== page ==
The Children of Israel had a reputation for periods of estrangement with their God. They would remember Him when oppression came, in the form of Moabites, Philistines or perhaps Amorites, but in times of peace they got comfortable and did not think about their Heavenly Father. But God never forgot them; time after time He gave them another chance.
In the book of Judges, God raised up many men and one woman (Deborah in Judges 4) to deliver His people from their self-inflicted oppression. The cycle of Judges breaks down the pattern of Israel, who repeatedly forgot and remembered God throughout history.
The Ambassador Bible Center students learned about this cycle in Former Prophets class. The steps of the cycle are:
1. Peace (Israelites get comfortable and forget God)
2. Evil (accepted and acted out by Israel – usually in the form of idolatry)
3. Punishment (God allows them to be overtaken by an enemy)
4. Cry (Israel pleas to God for help)
5. Deliverer (a savior is provided by God)
6. Redemption (Enemy is defeated by the deliverer)
7. Peace (Israel is free of oppression)
This same pattern can be seen in each account in Judges.
Christy, a current ABC student, said she knew another analogy that describes the conduct of the Israelites.
“In the words of my dad, the Israelites created the world’s first yo-yo,” Christy said. “First they were up in times of peace, then they were down in times of oppression. Up and down they go.”
At the end of Joshua’s life, he warned his people about forgetting God. He knew human nature. He had seen the people forget God so quickly times before; he had seen their faith quiver. The UCG Bible Commentary says Moses was gone on Mt. Sinai for almost a month and a half at the time he received the Ten Commandments and the other laws. When he returned the Israelites had made a golden calf. They had already forgotten the miracles God had shown them including: 10 plagues in Egypt, the parting of the Red Sea, manna from heaven and a pillar of fire and cloud (Exodus 7-14). Even after seeing those miracles first hand, they lost sight of God and His purpose for them. Joshua remembered this and upon his death, he implored the Israelites to remain faithful to the one true God.
Joshua writes, “Therefore take heed to yourselves, that you love the Lord your God. Or else, if indeed you do go back, and cling to the remnant of these nations—these that remain among you…know for certain that the Lord your God will no longer drive out these nations from before you. but they shall be snares and traps to you” (Joshua 23:11-13 Joshua 23:11-13  Take good heed therefore to yourselves, that you love the LORD your God.
 Else if you do in any wise go back, and join to the remnant of these nations, even these that remain among you, and shall make marriages with them, and go in to them, and they to you:
 Know for a certainty that the LORD your God will no more drive out any of these nations from before you; but they shall be snares and traps to you, and scourges in your sides, and thorns in your eyes, until you perish from off this good land which the LORD your God has given you.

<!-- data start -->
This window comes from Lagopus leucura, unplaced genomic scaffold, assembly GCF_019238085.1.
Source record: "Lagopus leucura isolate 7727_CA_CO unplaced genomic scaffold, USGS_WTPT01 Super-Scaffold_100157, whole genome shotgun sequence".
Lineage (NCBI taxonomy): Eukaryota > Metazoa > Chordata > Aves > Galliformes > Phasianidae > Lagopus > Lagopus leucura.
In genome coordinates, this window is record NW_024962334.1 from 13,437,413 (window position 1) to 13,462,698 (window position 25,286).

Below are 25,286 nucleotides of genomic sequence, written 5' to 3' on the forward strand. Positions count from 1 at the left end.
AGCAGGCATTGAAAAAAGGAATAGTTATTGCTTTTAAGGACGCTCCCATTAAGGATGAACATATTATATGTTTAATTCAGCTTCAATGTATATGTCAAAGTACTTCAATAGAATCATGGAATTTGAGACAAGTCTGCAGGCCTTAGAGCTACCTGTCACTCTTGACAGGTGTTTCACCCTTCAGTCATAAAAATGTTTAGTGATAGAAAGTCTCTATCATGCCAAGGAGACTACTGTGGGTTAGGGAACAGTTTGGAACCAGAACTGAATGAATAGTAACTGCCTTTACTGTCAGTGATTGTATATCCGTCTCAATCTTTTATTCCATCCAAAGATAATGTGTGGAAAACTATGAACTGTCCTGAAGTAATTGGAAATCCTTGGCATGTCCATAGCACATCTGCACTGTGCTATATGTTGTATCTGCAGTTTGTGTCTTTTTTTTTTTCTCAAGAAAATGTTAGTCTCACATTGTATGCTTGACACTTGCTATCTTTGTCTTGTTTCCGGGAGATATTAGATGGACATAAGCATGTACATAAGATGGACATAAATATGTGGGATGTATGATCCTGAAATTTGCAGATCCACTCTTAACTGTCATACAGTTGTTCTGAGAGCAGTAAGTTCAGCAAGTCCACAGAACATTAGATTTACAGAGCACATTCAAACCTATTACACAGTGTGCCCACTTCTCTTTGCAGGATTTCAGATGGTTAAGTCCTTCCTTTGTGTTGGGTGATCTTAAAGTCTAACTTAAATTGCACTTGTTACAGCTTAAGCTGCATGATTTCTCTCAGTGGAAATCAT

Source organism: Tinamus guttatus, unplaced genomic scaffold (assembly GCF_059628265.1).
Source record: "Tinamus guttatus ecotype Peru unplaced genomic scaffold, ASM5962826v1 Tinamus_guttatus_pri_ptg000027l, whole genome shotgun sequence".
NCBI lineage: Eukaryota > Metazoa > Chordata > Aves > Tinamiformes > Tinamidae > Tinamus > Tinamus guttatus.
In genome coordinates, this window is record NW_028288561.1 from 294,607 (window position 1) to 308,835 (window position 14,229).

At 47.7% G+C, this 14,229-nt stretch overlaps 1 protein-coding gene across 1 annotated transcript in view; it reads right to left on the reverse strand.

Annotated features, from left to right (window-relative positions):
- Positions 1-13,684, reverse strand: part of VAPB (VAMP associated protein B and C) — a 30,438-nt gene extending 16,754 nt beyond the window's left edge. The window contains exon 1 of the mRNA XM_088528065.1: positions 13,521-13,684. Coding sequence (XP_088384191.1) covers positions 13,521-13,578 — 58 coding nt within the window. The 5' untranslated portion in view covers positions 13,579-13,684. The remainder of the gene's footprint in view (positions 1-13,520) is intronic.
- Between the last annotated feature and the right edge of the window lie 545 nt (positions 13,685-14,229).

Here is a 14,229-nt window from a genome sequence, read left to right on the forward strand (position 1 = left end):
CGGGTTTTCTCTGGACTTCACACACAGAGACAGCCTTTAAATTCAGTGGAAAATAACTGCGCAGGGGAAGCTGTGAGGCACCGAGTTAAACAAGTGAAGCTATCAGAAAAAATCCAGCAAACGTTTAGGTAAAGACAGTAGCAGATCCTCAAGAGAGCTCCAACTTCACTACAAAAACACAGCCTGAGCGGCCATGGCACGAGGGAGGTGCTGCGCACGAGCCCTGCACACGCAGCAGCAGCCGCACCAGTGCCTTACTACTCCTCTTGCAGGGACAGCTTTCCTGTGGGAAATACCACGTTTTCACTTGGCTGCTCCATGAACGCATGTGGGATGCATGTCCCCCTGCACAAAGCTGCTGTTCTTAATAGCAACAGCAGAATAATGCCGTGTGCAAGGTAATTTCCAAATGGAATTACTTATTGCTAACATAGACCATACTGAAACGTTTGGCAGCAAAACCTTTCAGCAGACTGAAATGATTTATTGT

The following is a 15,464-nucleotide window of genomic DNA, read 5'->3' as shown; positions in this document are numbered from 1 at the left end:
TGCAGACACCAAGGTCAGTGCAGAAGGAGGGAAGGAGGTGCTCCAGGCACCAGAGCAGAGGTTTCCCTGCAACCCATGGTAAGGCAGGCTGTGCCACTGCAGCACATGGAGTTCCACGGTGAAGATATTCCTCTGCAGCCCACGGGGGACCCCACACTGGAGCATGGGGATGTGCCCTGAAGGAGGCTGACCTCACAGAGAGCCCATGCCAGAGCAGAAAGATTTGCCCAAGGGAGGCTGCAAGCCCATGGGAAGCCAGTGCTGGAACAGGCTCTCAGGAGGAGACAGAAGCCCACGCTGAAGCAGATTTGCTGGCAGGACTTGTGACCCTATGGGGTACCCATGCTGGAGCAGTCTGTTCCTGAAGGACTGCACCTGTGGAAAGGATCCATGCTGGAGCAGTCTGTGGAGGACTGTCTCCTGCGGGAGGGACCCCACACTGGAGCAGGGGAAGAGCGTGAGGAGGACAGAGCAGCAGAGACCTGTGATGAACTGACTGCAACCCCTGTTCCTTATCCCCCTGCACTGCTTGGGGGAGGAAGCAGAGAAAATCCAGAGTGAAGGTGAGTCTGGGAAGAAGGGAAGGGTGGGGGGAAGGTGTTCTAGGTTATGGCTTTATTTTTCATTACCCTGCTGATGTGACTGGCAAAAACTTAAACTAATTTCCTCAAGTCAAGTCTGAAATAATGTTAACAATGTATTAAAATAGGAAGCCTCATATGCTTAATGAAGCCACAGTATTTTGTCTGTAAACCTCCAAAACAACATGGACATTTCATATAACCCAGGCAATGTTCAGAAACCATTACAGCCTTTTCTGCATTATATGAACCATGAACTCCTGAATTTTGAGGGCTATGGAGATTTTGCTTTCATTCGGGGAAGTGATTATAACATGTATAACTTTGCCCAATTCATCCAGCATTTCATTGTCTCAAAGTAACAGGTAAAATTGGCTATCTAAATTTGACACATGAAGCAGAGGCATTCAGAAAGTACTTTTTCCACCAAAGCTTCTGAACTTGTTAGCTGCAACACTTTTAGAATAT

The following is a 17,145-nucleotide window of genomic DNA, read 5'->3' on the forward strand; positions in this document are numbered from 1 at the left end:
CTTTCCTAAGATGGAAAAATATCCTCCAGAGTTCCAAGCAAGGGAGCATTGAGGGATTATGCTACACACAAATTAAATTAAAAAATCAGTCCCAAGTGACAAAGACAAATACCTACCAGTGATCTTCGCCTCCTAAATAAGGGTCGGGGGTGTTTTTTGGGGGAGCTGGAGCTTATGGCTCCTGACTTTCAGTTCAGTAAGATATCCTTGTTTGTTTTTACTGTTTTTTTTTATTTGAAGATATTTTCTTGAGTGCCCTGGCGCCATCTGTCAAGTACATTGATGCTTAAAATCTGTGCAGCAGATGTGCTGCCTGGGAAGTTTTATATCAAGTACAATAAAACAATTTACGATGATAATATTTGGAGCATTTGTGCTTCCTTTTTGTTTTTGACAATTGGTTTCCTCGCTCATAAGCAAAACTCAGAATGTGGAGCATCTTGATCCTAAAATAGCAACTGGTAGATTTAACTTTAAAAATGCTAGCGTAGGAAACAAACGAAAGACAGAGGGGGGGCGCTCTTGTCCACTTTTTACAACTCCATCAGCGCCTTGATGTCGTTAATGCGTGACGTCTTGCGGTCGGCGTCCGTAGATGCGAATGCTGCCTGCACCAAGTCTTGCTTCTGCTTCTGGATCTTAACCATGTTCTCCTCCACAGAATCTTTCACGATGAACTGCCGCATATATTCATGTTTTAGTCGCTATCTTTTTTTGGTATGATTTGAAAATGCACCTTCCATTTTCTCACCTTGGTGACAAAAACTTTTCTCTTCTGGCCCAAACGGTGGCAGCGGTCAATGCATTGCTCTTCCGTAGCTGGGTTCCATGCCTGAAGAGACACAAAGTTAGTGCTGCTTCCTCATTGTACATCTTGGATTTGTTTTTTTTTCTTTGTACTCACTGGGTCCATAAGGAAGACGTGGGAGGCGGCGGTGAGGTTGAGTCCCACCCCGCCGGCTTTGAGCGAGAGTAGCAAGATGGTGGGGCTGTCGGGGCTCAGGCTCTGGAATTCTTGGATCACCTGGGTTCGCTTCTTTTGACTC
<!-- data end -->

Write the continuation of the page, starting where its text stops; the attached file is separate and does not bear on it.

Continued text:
American King James Version×).
This beloved leader’s farewell address was tragically prophetic. Only three chapters later the book of Judges explains that a generation arose who did not know God or what he had done for their people (Judges 2:5 Judges 2:5And they called the name of that place Bochim: and they sacrificed there to the LORD.
American King James Version×). Though this may seem a weakness of character to us, are we not sometimes guilty of the same thing? Not only over generations do we grow apart from God, but perhaps even in our daily lives.
We can think we have it all together: a balanced life with equal parts of faith, work and fun. But exams, deadlines and game nights get busy and even sleep can seem hard to claim some days (or most days). Does the zeal for the word of God get pushed to the side? Israel got caught up in life and when there wasn’t a pressing threat they forgot to check in daily with God.
“We do the same exact thing,” Christy said. “I mean when we are in trouble we will pray to God and ask Him for help, when we aren’t in trouble we just don’t. Usually we only talk to Him when we need help.”
So how do we avoid our own cycle of Judges? We must break the chain prior to step two. Joshua wrote, “Put away the foreign gods which are among you, and incline your heart to the Lord your God of Israel” (Joshua 24:23 Joshua 24:23Now therefore put away, said he, the strange gods which are among you, and incline your heart to the LORD God of Israel.
American King James Version×). In short: repent and stay close to God.
We must keep ourselves in check constantly, continually striving for moral excellence and passing down a love for the truth to the next generations. We are human and will fall short most of the time. If we remember God daily He will forgive us when we miss the mark and repent, and give us the tools we need to short circuit that ancient cycle before it ensnares us.